Just how extreme was Colorado's record-setting rainfall?

Boulder County went from drought to its wettest year ever in less than a week


Lindsay Abrams
September 17, 2013 5:24PM (UTC)

The torrential rainfall that inundated Colorado for the better part of a week has finally cleared, leaving eight confirmed dead and 1,600 destroyed homes in its wake (see images from the initial flooding here).

Yesterday, meteorologist Robert Henson told Climate Central, the city of Boulder officially set the record for its rainiest year in recorded history. Five days in the past week set individual rainfall records, while the 9.08 inches that fell on Sept. 12 shattered the previous single-day record, set in 1919, of 4.08 inches.

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For this much rainfall to hit the county was only about .1 percent.

What's even more surprising, though, is that up until the rainfall -- described in the press as "biblical" -- began on Sept. 9, Boulder was in the midst of a long-term drought, and on track to have a record-setting dry year. This graph from Climate Central shows just how sudden, and drastic, the rainfall was:

 

The flooding, too, set records, as Big Thompson River flooded a foot beyond levels seen in 1976, when a flash flood killed 143 people:

It's too early to pin any blame for the disaster on climate change, but some are suggesting that an unstable climate could have helped make the rainfall and flooding a bit more likely. Climate Central's Andrew Freedman explains exactly what went down:

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The meteorological contributors to the flood included a strong area of high pressure over southwest Canada and an upper level low pressure area over the northwestern Rockies. The flow of air around the two weather systems tapped into an extraordinary moist feed of air off the Pacific Ocean and Gulf of Mexico, transporting it northward into Colorado. Once the warm, moist air reached Colorado, it encountered a stalled frontal boundary and the Rocky Mountains, both of which caused the air to rise, cool, and condense into clouds that produced heavy rainfall.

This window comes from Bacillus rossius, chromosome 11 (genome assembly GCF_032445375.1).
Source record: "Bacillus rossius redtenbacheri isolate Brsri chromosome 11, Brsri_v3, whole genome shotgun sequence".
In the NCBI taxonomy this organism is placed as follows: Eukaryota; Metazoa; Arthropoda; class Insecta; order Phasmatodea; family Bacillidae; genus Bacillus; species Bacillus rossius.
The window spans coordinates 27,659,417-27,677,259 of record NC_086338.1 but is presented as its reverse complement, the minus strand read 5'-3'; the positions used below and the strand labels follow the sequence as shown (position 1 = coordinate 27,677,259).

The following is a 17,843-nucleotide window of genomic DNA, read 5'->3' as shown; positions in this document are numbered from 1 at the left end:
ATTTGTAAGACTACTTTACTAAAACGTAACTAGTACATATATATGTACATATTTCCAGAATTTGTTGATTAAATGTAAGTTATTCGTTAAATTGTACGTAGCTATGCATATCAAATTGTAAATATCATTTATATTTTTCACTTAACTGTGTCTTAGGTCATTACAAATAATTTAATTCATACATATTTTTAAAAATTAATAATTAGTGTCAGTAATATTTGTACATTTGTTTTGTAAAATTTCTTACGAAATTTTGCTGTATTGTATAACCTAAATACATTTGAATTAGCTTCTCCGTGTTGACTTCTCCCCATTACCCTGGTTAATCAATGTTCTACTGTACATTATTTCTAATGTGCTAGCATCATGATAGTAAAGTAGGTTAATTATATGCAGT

By adding moisture to the atmosphere, long-term climate change may have made flooding more likely to occur or worse than it otherwise would have been, although it will be several months until scientists can complete research that will allow them to state that with confidence. Research completed on other extreme rainfall events have shown that global warming is already tilting the odds in favor of more frequent and extreme events.

Calling the past week a 1-in-1,000-year event is a rough estimate, said Henson, given the scarcity of historical records and population shifts that have made such floods, when they occur, more likely to cause damage. We can no longer say such weather is unheard of, but as the state's recovery efforts begin, it will hopefully remain unusual.


Lindsay Abrams

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